Advance ruling can be obtained in respect of registration requirement, classification, determination of time and value of supply, admissibility of input tax credit and determination of the tax liability. Taxpayers need to exercise this option with caution, compared with other modes of obtaining certainty and dispute resolution, in view of the recent trend of adverse rulings.
India embarked on its journey of ‘One Nation One Tax’ with the introduction of the goods and services tax (GST) in July 2017. The landmark legislation, which has completed two years, is the biggest tax reform in India after independence. The GST Act subsumed erstwhile indirect taxes such as excise duty, value-added tax (VAT), service tax, etc.
In order to ensure uniformity in central and state GST laws, the GST Act promulgated setting up of a GST Council to recommend changes in the law for consistent implementation by the central and the state governments.
Being a new legislation, the GST law posed challenges for both the taxpayers as well as the tax practitioners in the form of interpretation of law, classification of goods and services, admissibility of input tax credit, applicability of exemption notification, etc.
In order to ensure faster disposal of these issues, the GST law borrowed one of the aspects from the erstwhile indirect tax legislation, ie the mechanism of obtaining an advance ruling. An advance ruling helps a taxpayer to obtain the required clarity on taxability of a transaction in advance thereby enabling it to avoid future disputes.
Under the GST law, an advance ruling can be obtained with respect to registration requirement, classification, determination of time and value of supply, admissibility of input tax credit of tax paid and determination of the liability to pay tax on any goods or services or both.
The Authority for Advance Ruling (AAR) has been constituted in each state/Union territory under the GST regime. An applicant seeking an advance ruling is required to file an application before the state/Union territory AAR providing required details such as the facts of the case, issues on which advance ruling is sought along with the contentions in relation thereto. The AAR is required to give its ruling within 90 days of the receipt of the application.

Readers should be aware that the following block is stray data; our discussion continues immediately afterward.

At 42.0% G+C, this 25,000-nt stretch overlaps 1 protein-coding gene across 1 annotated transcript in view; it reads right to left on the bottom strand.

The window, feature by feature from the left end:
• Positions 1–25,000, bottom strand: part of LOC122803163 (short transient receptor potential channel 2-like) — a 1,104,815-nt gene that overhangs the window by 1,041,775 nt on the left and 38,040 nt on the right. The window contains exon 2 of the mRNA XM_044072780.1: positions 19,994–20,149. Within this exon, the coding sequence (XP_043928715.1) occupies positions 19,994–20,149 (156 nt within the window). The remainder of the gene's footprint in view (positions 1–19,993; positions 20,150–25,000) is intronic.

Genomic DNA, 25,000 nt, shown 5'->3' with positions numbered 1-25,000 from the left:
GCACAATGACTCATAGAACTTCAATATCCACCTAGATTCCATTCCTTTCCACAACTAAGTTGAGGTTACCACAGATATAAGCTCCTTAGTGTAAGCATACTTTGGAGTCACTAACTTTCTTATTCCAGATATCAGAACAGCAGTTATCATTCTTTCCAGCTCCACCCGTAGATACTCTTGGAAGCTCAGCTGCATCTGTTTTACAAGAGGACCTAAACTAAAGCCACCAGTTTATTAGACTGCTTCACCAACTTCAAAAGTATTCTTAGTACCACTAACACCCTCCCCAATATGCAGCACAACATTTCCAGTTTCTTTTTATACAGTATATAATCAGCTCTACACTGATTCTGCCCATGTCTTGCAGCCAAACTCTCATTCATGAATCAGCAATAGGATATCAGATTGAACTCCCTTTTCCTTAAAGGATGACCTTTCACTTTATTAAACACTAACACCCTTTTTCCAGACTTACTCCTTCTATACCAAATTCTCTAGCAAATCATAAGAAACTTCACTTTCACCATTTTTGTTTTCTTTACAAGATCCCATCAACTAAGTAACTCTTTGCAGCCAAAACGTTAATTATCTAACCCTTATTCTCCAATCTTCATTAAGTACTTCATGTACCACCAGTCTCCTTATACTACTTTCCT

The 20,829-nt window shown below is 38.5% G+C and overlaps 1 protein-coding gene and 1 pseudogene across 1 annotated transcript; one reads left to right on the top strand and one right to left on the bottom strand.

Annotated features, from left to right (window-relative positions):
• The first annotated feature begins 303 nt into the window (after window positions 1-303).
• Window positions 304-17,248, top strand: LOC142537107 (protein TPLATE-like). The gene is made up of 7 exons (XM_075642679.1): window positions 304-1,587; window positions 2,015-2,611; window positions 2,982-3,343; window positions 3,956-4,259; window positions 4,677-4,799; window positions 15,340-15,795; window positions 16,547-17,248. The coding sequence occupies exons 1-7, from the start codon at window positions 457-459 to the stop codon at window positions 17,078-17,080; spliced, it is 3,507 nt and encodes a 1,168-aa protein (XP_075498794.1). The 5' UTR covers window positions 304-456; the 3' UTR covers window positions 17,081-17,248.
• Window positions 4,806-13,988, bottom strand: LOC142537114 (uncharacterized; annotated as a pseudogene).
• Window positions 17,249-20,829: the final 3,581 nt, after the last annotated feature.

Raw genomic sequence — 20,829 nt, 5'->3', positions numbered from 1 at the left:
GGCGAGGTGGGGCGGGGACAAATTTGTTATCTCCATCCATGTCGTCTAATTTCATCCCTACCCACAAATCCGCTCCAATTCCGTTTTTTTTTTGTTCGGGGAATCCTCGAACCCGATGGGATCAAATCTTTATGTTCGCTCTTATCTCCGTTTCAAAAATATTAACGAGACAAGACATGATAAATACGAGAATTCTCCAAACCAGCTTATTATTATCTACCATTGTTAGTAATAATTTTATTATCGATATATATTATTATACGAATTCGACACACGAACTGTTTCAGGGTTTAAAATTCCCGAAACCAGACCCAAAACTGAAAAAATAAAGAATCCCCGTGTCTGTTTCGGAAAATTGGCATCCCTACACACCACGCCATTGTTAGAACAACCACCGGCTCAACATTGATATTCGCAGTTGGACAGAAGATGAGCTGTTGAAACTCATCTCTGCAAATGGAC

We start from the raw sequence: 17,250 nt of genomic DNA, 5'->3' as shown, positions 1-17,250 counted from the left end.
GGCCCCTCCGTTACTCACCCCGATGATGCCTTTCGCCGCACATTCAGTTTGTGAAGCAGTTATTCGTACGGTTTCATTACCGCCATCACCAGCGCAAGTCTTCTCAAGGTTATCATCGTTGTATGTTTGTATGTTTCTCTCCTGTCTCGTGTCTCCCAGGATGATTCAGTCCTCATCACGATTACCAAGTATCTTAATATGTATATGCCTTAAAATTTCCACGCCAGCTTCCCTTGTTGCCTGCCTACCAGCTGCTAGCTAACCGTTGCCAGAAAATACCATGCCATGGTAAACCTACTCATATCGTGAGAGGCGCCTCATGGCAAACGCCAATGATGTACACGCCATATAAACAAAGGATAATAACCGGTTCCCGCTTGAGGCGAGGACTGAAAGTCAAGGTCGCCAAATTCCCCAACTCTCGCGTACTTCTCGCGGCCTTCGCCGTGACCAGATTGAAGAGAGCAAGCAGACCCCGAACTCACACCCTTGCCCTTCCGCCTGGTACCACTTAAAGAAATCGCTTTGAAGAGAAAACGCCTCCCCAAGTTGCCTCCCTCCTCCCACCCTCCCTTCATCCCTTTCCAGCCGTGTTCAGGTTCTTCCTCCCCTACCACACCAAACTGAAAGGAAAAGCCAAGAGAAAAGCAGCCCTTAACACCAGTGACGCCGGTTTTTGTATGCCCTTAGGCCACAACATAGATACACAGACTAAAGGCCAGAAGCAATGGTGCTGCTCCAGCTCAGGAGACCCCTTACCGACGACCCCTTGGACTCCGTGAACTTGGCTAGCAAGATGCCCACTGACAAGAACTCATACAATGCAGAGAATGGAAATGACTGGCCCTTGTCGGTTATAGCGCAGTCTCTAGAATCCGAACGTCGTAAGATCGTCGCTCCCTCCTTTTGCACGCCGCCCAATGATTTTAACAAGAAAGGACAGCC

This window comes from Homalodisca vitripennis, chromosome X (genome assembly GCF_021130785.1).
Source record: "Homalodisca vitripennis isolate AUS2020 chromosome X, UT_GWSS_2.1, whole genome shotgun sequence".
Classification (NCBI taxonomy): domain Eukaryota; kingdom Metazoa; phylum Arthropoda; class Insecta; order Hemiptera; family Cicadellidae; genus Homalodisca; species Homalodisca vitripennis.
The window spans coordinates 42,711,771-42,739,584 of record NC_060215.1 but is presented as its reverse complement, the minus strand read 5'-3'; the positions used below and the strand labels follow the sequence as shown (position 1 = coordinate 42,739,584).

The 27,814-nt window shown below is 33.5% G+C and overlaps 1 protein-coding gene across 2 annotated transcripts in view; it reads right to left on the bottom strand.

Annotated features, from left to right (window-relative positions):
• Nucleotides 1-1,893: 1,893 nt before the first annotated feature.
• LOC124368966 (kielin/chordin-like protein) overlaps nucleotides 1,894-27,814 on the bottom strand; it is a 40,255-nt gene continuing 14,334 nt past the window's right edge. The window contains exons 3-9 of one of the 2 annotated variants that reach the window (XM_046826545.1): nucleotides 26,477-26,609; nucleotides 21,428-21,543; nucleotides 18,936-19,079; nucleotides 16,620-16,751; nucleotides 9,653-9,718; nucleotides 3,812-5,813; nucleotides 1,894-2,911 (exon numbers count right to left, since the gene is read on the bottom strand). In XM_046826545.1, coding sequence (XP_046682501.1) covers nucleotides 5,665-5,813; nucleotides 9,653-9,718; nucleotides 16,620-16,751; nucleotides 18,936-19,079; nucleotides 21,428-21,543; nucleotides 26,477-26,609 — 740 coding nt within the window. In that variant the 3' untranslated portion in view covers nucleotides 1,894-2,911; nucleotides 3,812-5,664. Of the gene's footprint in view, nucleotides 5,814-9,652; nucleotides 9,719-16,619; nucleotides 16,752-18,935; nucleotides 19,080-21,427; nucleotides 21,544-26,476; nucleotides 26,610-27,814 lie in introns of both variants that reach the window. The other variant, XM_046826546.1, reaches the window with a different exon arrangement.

There is also an appellate forum created in each state in the form of Appellate Authority for Advance Ruling (AAAR). Any applicant aggrieved by the AAR’s ruling can appeal before the AAAR. The AAAR is also required to pass its order within a period of 90 days of the filing of the appeal.
The advance ruling process has gained considerable traction under GST with close to 1,000 applications made to the advance ruling authorities by taxpayers. In a short span of two years, the AAR’s have passed rulings on various critical tax issues like tax treatment on transfer of business as a ‘going concern’, provision of back office support services by Indian entity to overseas entity, treatment of interest free security deposits, etc. One should note that while the ruling passed by the AAR and AAAR are binding only on the applicant and the jurisdictional authorities, the same carries persuasive value for others.
Thus, it can be seen that the aim of the advance rulings framework is to provide certainty and clarity to the taxpayer with respect to its obligations under the GST Act in a time-bound manner.
However, this does not mean that advance rulings are free from imperfection. One key limitation of the AAR/AAAR is that there have been numerous instances of divergent rulings being passed by different state AARs on issues such as taxability of cross charges for common administrative and IT support services by employees of one unit to other units, differential tax rates in case of solar energy sector etc. Further, there have been instances where decisions of the authorities are contrary to the position settled under the erstwhile indirect tax regime.
The GST Council, in order to address these limitation, had recommended formation of a centralized appellate authority. The Union cabinet has recently approved the formation of a national bench of the GST Appellate Tribunal (GSTAT) at New Delhi to address tax disputes due to contradictory rulings. However, the procedural guidelines of the GSTAT are yet to be issued. Thus, one may reasonably infer that the government is actively trying to address the current limitation in the existing advance ruling mechanism.
To conclude, a taxpayer should tread the path of obtaining an advance ruling with caution. The taxpayer should not only be well versed with the available jurisprudence under the erstwhile indirect tax regime but also be cognizant of the rulings passed by other AAR/AAAR, if any, on similar fact pattern. Further, it has generally been observed that cases where taxpayers have maintained appropriate documentation to substantiate their claims stand a better chance of obtaining a favourable ruling from the AAR.
While AAR/AAAR is a good mechanism for the tax payers to address their concerns, the recent trend of adverse / different rulings should be kept in mind before a tax payer opts for such a ruling. It is anticipated that once the GSTAT is fully operational, some of these concerns would get addressed. Till then, tax payers should act with caution and take this dispute resolution mechanism with a pinch of salt.